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Cuts to St. Petersburg budget could close city pools

Under one budget-cutting plan under consideration, the Shore Acres Pool would be closed. Shore Acres, seen here, and Jennie Hall pools have the lightest attendance in the city and are in the oldest buildings, says city services administrator Clarence Scott.

Times file (2002)

Under one budget-cutting plan under consideration, the Shore Acres Pool would be closed. Shore Acres, seen here, and Jennie Hall pools have the lightest attendance in the city and are in the oldest buildings, says city services administrator Clarence Scott.

ST. PETERSBURG — It was another hot and sticky day, and they were full of energy. So after school, Javonta McCloud and his Lakewood High buddies jumped in his car last week and took a drive up to the North Shore Recreation center on Beach Drive NE.

After a few laps in the spacious pool, they were told that city leaders are considering cuts affecting the city's nine pools and 13 recreation centers. The teens shook their heads in distaste.

"Basically, it just keeps us off the street," McCloud, 17, said of the facilities.

Added his friend Edwin Bryant, also 17: "It keeps us away from all the drama that's going on."

At the request of Mayor Rick Baker, all department managers have assembled three plans for cutting costs. The city has an $18 million budget hole this year. It has already begun trimming back staff and services, but $12 million more in cutbacks are needed by the end of summer.

At a budget session last week, several City Council members decried the most severe cuts to the Recreation Department, saying they would endanger hundreds of bored teenagers who need a way to let off steam, families who need help with child care and adults looking for an inexpensive way to stay in shape.

"We're in a tough economic time," said City Council member Karl Nurse. "To me this is the last time you'd want to cut recreational facilities."

In the Recreation Department, the least-drastic reduction package would save $550,346. It would eliminate certain expenses across all facilities, including uniforms, special programs, security, supplies, and part-time staffing. It would also increase some fees, such as play camp, room rental and child care.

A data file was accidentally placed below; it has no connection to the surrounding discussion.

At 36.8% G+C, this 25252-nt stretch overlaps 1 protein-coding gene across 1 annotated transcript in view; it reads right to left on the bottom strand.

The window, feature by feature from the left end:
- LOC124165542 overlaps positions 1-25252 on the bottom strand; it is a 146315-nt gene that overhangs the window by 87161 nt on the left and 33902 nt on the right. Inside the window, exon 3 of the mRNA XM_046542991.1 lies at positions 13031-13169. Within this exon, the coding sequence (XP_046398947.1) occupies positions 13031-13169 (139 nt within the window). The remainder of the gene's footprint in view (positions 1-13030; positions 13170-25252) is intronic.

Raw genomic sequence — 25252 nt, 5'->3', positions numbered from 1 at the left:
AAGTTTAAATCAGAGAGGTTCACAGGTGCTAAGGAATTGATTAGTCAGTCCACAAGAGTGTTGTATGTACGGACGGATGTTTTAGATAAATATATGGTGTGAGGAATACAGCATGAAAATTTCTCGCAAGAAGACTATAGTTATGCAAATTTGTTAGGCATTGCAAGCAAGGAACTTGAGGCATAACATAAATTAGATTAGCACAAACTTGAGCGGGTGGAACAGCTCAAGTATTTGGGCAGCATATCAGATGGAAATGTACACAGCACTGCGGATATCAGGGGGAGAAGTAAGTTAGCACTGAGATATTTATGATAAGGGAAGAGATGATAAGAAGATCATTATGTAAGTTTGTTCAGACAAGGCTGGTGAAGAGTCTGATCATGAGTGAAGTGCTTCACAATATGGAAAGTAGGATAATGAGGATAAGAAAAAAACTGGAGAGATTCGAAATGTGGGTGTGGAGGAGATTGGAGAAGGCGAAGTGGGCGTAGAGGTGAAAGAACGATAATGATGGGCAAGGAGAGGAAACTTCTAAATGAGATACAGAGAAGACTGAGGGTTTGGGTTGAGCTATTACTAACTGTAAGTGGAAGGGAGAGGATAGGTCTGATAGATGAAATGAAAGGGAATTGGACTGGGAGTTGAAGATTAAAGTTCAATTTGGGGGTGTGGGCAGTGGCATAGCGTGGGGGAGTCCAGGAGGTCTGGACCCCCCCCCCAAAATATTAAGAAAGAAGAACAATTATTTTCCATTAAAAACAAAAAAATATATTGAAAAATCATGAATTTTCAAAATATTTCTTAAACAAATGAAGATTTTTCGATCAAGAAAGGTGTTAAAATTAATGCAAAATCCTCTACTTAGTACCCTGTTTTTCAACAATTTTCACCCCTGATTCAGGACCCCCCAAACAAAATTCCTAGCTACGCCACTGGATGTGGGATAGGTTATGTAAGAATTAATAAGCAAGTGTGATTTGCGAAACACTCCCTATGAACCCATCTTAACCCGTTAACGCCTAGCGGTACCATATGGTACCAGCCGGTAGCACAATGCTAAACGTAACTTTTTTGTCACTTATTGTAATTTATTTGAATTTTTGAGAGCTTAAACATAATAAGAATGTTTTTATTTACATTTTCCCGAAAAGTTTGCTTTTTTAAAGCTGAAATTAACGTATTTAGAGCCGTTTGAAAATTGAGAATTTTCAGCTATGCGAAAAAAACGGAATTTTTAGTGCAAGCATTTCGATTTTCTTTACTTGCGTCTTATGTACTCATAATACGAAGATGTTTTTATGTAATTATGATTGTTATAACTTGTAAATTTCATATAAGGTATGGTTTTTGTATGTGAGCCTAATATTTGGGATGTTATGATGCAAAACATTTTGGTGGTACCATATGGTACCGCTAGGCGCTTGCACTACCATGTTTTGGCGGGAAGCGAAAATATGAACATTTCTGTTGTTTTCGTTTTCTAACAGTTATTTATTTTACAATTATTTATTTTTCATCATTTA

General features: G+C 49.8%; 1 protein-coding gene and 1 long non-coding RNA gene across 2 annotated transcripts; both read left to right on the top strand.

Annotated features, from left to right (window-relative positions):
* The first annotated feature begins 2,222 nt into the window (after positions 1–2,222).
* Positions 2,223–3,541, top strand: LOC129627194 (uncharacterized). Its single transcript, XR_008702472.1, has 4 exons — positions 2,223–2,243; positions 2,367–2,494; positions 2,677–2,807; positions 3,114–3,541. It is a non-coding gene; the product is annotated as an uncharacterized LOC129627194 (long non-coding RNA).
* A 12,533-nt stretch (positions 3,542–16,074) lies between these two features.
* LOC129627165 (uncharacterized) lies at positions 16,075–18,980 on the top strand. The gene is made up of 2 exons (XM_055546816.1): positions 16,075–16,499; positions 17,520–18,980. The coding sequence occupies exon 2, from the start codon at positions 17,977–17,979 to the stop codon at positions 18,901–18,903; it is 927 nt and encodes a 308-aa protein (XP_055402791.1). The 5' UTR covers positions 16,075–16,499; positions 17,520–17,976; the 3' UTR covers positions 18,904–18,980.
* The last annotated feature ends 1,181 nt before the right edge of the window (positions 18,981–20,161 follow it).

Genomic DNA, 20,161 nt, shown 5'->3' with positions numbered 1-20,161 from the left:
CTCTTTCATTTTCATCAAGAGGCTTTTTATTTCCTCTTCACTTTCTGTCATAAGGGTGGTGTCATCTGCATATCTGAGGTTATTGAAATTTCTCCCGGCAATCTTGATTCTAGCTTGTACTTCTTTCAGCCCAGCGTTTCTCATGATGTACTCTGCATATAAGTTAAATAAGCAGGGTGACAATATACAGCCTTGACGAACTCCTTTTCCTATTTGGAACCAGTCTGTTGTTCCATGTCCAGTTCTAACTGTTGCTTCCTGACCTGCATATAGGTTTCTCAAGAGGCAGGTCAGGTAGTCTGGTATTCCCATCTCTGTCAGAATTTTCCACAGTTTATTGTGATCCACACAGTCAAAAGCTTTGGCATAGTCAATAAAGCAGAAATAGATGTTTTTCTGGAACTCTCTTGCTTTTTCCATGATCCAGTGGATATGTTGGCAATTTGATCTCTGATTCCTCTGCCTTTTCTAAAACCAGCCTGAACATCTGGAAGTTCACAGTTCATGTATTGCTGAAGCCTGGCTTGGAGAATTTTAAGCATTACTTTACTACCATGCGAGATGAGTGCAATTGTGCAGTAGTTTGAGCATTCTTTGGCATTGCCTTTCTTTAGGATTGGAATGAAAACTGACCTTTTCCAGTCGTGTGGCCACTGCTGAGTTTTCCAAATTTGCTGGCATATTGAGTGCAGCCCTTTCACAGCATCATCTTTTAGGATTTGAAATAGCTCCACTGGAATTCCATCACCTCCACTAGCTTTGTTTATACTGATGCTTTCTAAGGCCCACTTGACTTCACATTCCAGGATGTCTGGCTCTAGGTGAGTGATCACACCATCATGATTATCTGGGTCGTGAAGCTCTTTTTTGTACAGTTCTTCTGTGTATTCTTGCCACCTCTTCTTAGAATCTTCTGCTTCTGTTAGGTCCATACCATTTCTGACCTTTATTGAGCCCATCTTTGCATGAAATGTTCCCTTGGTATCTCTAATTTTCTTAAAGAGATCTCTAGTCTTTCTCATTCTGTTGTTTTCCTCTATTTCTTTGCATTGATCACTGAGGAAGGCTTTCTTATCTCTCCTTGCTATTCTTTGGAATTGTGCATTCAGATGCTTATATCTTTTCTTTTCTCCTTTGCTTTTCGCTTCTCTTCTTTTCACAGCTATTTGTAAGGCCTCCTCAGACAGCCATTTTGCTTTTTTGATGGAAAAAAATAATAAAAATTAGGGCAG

In this option, the summer program at the Enoch Davis Center, 1111 18th Ave. S, would be eliminated.

The next reduction package slashes $1,047,896. It adds the closings of the Jennie Hall Pool, 1025 26 St. S, and the Shore Acres Pool, 4142 Shore Acres Blvd. NE. Operating hours at the Frank Pierce Center, 2000 Seventh St. S, would be reduced.

The most severe cuts would save $1,681,214. That plan would eliminate the Shore Acres Recreation Center and wipe away plans for improvements at the North Shore Pool, funds for special events and new equipment.

"I think that would be terrible," said Nancy Day, 58, a teacher at Meadowlawn Middle School who was swimming last week at the North Shore Pool.

Day said the North Shore Pool was already so crowded that sometimes you can't get a lane, so reducing hours elsewhere would make things worse at the city's premier pool.

City services administrator Clarence Scott said the reduction packages were carefully considered. The smallest plan, he said, would be felt only subtly, "to the point that the public probably wouldn't even notice."

The Shore Acres and Jennie Hall pools and the Shore Acres center have the lightest attendance and are in the oldest buildings, Scott said. Among summer programs, the Enoch Davis program has the smallest attendance.

City Council member Herb Polson said his colleagues were too troubled with the depth of cuts in the larger reduction plans to consider them. When constituents talk to him about city pools, Polson noted, they say they should be free.

But with the budget ax leveled at the Police Department as well, some are already bracing for some form of impact on recreational facilities.

"We know that some of this is going to happen," said Barbara Heck, president of the St. Petersburg Council of Neighborhood Associations. Heck said others are devising alternatives, "but it takes money and it takes volunteers and it takes people willing to give their time, and that's where we're looking."

The Southern Christian Leadership Conference is among those brainstorming for solutions. They are also seeking ways to help teens find summer jobs, which are also lacking this year.

"If we don't accomplish those two things," said Sevell C. Brown III, president of the organization, "we are in for a long hot summer."

The first opportunity for the public to weigh in on the budget is during a July 9 public forum at City Hall.

Luis Perez can be reached at (727)892-2271 or lperez@sptimes.com.

Cuts to St. Petersburg budget could close city pools 05/30/09 [Last modified: Saturday, May 30, 2009 4:30am]

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